1. Fusillo, Nancy RNC, BA, MS, OCN, CRNI

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Every nurse can write a story about a patient whose personality, medical condition, and family dynamics are so impressive that the memory becomes like an incandescent candle with its warmth and vibrance.


Can I tell you about my candle?


Working weekend hospice assignments for years has brought me close to several remarkable patients and their families. The month of March brought George into my life. Diagnosed with end-stage chronic obstructive pulmonary disease, this 89-year-old gentleman personified tenacity, outstanding memory, strength of character, conviction, and a phenomenal relationship with God.


Recently widowed after 67 years of marriage, George spoke fondly of his wife, whom he had vowed to take care of while she made their home and raised their children. The son of a traveling minister who brought his religious message and zeal by horseback to the homes of small towns in western Pennsylvania, George developed a relationship with God that sustained his life from childhood to elder adulthood. Quoting scripture to me while he lay in bed, too incapacitated by his illness to walk or even sit up on the edge of the bed, the brightness of his eyes and the strength of his hand in mine transmitted the happiness he had experienced in his lifelong liaison with God.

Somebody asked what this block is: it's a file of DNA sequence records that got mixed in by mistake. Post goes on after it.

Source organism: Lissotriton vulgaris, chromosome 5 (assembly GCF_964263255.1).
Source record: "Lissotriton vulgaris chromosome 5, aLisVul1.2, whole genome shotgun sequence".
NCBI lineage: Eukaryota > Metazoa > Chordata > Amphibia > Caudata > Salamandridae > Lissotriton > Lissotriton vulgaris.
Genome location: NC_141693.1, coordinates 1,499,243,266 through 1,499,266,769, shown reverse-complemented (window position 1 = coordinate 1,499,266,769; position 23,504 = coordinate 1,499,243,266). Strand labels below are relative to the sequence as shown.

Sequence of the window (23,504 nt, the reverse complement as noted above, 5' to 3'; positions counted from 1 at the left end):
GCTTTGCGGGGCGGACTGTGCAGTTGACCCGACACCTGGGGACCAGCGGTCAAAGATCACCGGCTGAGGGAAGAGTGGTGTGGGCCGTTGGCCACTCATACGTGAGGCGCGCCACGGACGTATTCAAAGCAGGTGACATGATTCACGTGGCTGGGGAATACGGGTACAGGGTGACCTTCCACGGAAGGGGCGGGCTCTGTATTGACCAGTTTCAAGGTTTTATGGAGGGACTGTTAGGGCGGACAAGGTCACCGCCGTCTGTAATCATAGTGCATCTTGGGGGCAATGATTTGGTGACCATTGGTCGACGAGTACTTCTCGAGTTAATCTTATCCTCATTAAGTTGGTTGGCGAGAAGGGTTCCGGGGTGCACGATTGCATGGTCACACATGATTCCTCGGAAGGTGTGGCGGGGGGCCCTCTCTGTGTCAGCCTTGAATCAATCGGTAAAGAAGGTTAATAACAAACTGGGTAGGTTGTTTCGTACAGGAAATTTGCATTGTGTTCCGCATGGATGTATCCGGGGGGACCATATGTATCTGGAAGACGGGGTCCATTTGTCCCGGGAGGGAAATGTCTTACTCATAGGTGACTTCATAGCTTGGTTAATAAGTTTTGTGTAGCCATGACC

"When the Lord wants me, I'm ready," he said clearly, despite the severe dyspnea that tormented his body. "I have many issues to discuss with Him, and I wonder what assignment God has in store for me."


George expressed his gratitude for God's vigilance over his life. "Do you believe in miracles?" he asked, eyeing me sharply. "It is so difficult for medical personnel, who are so steeped in science, to recognize God's work."


George precisely described an earlier life trauma, an almost-fatal accident in which he was saved by what he believed to be the intercession of God. After a long convalescence, he was able to heal and return to a productive life. "God oversees all," he pronounced confidently.


George appeared sustained and buoyed by his steadfast devotion to God, and queried me as to other aspects of religious doctrine, seeming mildly skeptical of my responses. Acknowledging his lifelong dedication to God, I could not help but feel captivated and somewhat humbled at the same time.


How well do we really get to know our patients, I wondered? Does the diagnosis of imminent death or do-not-resuscitate status hinder our thinking, lessen our commitment, or alter our in-depth bedside skills and level of caring? Are we too quick to judge our dying patients, seeing their situations as final and inevitable? How many other Georges have been overlooked? How many nurses have denied themselves the acquaintance of a patient like my George?


At the conclusion of my shift, after reporting off to the next nurse, I hugged George and thanked him for the stimulating conversation and sojourn with God. Unable to say the word "good-bye," I whispered, "Be at peace, God is truly with you."